Moreover, the educational deficit is also influenced by unforeseen circumstances. The COVID-19 pandemic is a prime example which left a significant impact on the educational and learning landscape in all its facets. Additionally, there are cases related to environmental conditions during winter and summer, as well as occasions not included in the annual school calendar. Furthermore, the decision to reduce class duration from 45 to 40 minutes since 2007 has exacerbated the educational deficit. Other contributing factors stem from economic and social realms, curriculum design and teaching methodologies. There is a shift from cooperative learning to individual learning and disparities are also widened between countries with high human development and developing nations. Other factors include disparities in access to necessary technological learning resources at home and not having the capacity for self-directed learning.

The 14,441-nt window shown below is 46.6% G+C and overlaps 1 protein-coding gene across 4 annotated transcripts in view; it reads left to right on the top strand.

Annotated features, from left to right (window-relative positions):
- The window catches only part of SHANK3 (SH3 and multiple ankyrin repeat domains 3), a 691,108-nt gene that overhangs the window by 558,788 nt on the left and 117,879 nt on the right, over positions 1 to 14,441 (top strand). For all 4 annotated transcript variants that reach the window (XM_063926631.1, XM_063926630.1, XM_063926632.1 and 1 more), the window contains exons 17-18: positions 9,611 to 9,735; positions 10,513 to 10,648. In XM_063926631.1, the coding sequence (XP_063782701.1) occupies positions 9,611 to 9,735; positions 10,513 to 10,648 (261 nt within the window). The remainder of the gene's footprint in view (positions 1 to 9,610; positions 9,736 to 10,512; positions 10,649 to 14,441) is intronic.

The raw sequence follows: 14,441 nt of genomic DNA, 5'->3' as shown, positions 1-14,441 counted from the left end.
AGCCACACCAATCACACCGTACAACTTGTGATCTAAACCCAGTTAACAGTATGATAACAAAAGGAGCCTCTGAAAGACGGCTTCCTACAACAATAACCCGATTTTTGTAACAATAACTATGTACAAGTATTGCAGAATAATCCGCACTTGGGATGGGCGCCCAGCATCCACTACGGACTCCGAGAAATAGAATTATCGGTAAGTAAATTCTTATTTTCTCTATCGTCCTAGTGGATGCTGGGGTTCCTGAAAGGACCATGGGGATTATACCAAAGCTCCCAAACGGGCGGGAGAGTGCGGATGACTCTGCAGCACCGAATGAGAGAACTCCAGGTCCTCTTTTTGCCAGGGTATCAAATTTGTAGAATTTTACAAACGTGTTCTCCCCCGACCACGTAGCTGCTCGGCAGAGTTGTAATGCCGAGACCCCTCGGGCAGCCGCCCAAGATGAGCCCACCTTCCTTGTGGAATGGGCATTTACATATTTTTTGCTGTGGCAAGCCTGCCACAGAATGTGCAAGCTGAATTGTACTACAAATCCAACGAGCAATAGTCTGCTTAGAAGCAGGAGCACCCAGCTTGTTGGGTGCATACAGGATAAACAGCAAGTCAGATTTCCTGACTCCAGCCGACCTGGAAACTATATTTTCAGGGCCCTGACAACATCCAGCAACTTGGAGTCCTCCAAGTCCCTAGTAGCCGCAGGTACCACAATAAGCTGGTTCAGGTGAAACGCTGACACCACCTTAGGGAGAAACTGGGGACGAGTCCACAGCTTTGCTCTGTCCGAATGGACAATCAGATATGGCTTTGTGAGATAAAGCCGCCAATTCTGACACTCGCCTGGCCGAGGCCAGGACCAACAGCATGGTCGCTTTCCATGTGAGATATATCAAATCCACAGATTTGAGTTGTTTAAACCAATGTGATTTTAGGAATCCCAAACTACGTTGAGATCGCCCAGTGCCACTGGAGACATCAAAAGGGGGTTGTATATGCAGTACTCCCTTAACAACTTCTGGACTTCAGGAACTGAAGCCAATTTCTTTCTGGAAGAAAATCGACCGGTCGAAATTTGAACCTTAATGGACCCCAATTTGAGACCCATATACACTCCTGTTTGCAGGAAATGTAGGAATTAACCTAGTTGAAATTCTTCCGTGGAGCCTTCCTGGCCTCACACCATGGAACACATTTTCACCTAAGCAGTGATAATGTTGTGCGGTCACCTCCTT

Prominent indicators of the educational deficit in the cognitive domain include an increased dropout rate attributed to cognitive performance, low student achievement in school examinations, diminished performance in key subjects across all grades, decreased proficiency in higher-order thinking skills, an emphasis on superficial knowledge acquisition, declining learning motivation and persistence, widening individual disparities among students, educational setbacks, academic delays and a notable proportion of individuals lacking basic literacy skills.